Forget it, there is too much. It's the same as FF8 except the girl is the main character, but it never tells you that or indicates it in any way...except that she is the first character you're shown and told about (I know her waking vision of the boat in the storm is not explained until millions of hours later in the game, but it is characterization nonetheless). It has elements of any and every story you can think of everywhere and is relentlessly dense in its episodic storytelling. I do not think I've even seen all the dialogue that is possible to see in it, and maybe I never will. I have a soft spot for this one, as I'm sure many do.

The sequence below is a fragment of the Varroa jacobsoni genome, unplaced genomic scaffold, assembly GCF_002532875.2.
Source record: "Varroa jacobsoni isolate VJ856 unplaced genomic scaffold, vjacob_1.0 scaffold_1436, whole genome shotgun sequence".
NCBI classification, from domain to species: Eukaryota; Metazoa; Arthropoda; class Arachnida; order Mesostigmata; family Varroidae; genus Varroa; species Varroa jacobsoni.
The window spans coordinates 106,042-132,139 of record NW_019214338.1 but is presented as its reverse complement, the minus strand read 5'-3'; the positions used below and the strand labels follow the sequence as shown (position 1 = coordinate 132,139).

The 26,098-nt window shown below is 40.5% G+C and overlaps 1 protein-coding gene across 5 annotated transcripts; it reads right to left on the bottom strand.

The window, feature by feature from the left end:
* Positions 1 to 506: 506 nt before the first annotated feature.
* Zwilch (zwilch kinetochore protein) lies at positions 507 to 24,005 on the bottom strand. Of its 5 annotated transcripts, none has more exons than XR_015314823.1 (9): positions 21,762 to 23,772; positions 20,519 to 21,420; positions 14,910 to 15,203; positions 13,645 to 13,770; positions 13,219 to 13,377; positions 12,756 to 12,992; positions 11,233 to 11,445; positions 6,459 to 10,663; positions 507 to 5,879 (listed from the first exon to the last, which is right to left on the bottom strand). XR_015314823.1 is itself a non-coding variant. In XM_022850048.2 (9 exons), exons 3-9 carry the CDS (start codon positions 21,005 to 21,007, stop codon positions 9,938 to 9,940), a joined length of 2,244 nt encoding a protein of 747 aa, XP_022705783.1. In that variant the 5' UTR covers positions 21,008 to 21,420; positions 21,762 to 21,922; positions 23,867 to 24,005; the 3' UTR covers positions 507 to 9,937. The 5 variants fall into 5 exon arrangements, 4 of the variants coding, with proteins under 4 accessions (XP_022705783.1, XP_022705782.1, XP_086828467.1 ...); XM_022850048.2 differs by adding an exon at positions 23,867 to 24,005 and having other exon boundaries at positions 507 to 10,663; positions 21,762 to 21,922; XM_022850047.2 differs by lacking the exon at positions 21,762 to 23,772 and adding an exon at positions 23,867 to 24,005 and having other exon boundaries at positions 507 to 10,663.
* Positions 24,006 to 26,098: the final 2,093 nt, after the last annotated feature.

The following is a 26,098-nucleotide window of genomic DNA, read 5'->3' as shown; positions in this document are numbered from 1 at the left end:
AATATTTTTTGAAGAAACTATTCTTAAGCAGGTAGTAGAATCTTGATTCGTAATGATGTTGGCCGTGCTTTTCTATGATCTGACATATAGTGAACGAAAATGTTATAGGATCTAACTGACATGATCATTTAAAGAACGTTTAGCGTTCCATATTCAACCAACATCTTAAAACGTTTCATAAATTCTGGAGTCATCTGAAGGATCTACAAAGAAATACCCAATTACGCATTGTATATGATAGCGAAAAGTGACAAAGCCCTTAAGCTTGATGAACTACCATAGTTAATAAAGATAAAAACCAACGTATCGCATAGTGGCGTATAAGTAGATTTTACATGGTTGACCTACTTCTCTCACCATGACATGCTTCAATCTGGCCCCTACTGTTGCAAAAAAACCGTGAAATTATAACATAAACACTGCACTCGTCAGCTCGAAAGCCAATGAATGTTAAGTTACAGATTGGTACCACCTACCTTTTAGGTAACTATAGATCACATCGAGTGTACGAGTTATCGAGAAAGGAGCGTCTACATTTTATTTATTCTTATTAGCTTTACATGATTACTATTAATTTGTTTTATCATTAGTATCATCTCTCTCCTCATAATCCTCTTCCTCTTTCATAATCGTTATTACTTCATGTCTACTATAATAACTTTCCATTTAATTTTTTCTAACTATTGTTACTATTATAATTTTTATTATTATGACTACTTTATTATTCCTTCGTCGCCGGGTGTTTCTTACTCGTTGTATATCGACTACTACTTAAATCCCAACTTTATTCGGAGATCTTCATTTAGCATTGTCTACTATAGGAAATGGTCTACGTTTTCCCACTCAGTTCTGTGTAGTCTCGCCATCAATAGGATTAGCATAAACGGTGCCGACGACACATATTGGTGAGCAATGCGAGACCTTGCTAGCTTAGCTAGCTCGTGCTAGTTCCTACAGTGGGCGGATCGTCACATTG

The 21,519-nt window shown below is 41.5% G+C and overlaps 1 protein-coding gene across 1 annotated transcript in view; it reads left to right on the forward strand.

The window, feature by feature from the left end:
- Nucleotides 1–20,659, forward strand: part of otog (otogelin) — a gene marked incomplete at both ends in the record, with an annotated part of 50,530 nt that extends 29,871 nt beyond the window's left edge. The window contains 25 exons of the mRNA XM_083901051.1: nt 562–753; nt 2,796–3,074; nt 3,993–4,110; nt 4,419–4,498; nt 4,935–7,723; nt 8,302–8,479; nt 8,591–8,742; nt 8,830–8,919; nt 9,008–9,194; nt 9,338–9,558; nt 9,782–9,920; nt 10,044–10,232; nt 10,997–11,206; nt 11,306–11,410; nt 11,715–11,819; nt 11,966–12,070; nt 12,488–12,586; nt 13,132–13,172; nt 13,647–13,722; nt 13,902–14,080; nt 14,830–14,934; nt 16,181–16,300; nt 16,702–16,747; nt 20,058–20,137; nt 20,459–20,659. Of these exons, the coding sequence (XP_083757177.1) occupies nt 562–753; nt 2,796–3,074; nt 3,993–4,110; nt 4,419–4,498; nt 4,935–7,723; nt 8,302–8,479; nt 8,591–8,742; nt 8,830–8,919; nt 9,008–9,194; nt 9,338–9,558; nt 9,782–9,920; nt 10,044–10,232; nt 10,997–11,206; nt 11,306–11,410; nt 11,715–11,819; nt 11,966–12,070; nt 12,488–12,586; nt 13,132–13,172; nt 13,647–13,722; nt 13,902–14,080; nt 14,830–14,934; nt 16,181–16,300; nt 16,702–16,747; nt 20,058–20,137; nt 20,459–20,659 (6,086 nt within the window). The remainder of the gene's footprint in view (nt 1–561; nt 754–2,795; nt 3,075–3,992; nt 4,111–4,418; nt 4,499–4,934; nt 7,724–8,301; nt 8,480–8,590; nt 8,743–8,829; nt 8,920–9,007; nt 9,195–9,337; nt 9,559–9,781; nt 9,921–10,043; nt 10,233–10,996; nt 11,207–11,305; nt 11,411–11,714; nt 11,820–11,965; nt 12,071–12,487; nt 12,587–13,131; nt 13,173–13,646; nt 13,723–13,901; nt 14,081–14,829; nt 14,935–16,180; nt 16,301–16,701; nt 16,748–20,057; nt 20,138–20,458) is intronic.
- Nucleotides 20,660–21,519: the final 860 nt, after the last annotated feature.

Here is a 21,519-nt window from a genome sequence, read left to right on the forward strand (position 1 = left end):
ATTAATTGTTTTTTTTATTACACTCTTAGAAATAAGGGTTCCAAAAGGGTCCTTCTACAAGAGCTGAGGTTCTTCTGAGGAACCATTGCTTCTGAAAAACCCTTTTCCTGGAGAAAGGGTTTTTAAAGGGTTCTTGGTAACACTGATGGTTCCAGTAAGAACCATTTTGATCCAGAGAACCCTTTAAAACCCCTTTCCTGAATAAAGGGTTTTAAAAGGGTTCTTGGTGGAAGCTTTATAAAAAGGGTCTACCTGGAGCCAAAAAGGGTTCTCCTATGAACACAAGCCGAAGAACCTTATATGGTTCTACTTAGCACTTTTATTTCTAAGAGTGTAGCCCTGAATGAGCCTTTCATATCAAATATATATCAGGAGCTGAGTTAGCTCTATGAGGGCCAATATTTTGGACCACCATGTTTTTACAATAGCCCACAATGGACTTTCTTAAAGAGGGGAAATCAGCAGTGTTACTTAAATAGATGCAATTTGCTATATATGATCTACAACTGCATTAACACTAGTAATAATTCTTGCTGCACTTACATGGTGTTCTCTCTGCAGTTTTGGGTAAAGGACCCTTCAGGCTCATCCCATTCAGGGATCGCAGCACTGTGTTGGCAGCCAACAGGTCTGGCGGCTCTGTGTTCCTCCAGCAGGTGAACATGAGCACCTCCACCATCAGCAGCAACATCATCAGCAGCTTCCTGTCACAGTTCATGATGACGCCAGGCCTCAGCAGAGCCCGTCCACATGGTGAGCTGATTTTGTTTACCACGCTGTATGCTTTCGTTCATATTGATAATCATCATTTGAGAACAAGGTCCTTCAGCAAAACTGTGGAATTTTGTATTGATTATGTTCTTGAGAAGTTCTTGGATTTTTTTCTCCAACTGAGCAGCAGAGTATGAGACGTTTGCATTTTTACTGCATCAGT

FFX-XV I either haven't played or don't care for.

This post has been edited by Spooniest on 13th January 2017 01:55

X is blue.